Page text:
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Thursday, November 30, 2017 10:54 AM

 

Call for Consortium Institute Proposals - Q Talks
Talking about the Tensions

 


Are you interested in presenting at Q Talks? As part of the Day-Long Institute LGBTQ Higher Ed, professionals will have the opportunity to share inspiring insight into the tensions that are foundational to our work. At the intersections of identity and experience live fundamental tensions that inform what most of us see on a daily basis. In an informative and challenging context, we offer these tensions for introspection, reflection, and dialogue. Via engaging and compelling storytelling, these "Q Talks" must address the intersections and tensions of the core issues of identity and experience that create challenge and opportunity within our communities.

Selected speakers will be given a maximum of 7 minutes to present their ideas. The talk must have accessible language and build a larger conceptual statement by setting up the story one step at a time. Q Talks speakers must plan to attend the Consortium's day-long Pre-Conference Institute in Washington, DC on January 25th and present work that is inspirational, innovative, and engaging to future and current university administrators.  Q Talks speakers do not have to be current members of the Consortium of Higher Education of LGBT Resource Professionals.

Q Talks should address the tensions of holding multiple identities at the intersections of gender, sex, and sexuality. Speakers are encouraged to focus on identities, communities, and tensions that are commonly erased and marginalized within.

Tensions could include but are not limited to the suggested topics below:
  • Faith and Spirituality
  • Race and Community
  • Perceptions and realities of Trans and GNC identities
  • Navigating challenges of free speech
  • Balancing responsibilities to institutions and to students
  • Operating in an absence of academic freedom
  • Bridging the gap between seasoned professionals with institutional knowledge and incoming new staff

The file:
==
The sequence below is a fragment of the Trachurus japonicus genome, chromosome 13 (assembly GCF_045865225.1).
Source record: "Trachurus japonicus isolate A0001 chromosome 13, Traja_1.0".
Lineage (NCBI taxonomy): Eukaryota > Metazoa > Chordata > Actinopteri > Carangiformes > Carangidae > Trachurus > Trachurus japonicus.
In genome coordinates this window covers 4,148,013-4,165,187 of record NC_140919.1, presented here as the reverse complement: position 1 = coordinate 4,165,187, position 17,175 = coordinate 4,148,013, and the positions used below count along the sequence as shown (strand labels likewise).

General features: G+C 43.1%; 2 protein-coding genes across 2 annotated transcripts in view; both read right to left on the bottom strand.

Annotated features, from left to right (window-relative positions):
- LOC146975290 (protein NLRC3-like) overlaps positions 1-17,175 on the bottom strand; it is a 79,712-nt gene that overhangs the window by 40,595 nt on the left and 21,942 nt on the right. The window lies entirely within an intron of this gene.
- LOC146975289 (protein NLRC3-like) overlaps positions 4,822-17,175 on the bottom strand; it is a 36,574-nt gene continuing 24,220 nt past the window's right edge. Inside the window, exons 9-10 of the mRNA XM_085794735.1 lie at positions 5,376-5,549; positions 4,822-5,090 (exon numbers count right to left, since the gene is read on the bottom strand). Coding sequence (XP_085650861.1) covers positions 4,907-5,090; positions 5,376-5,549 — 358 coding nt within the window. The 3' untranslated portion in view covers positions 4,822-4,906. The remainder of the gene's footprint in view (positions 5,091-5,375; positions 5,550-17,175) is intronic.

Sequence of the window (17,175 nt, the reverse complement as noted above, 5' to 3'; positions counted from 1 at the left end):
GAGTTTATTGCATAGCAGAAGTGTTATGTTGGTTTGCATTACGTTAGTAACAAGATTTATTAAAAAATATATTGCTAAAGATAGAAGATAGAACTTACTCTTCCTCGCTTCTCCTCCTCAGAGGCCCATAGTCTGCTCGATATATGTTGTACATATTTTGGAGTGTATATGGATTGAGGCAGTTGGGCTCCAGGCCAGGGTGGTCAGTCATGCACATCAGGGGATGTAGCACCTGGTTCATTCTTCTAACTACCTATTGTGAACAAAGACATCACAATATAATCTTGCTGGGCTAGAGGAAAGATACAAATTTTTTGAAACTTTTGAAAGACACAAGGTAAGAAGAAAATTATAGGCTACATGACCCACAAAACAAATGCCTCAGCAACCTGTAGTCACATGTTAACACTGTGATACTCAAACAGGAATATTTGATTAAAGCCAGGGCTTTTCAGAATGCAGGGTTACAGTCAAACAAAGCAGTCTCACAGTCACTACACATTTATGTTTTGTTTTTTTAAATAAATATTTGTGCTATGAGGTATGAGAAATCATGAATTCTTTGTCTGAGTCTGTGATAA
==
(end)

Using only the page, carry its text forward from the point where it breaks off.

• Inclusion of invisible identities (immigration, disability)
  • Identities marginalized in queer and trans communities, such as asexual, aromantic, intersex, and other identities)
  • The connection between those with culturally specific identities, linguistic erasure, and queer and trans community, such as kocek, two spirit, kathoey, hijra identities
  • Justice and Intersectionality, transformative/holistic possibilities and futures of QT equity
The deadline for submissions is Monday, December 11, 2017. Selected applicants will be notified of acceptance by Friday, December 15, 2017, and must confirm by Monday, December 18, 2017.


Questions? Email education@lgbtcampus.org
 
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Wednesday, September 20, 2017 05:16 PM

Updated Statement on Scout Schultz

Please note: this statement has been updated to include biphobia. The Consortium Board apologies for not explicitly naming this form of violence in our first message, especially in light of the fact that Scout identified as bisexual and because, as Robyn Ochs reminded us, data shows clearly that bi+ youth exhibit very high levels of minority stress.

Dear Membership,

The Consortium of Higher Education LGBT Resource Professionals is deeply saddened and troubled by the death of Scout Schultz (they/them/theirs), a fourth-year engineering student at the Georgia Institute of Technology who proudly and publicly identified as bisexual, intersex, and non-binary. Scout was the president of the Pride Alliance at Georgia Tech and an important presence in the LGBTQIA+ community.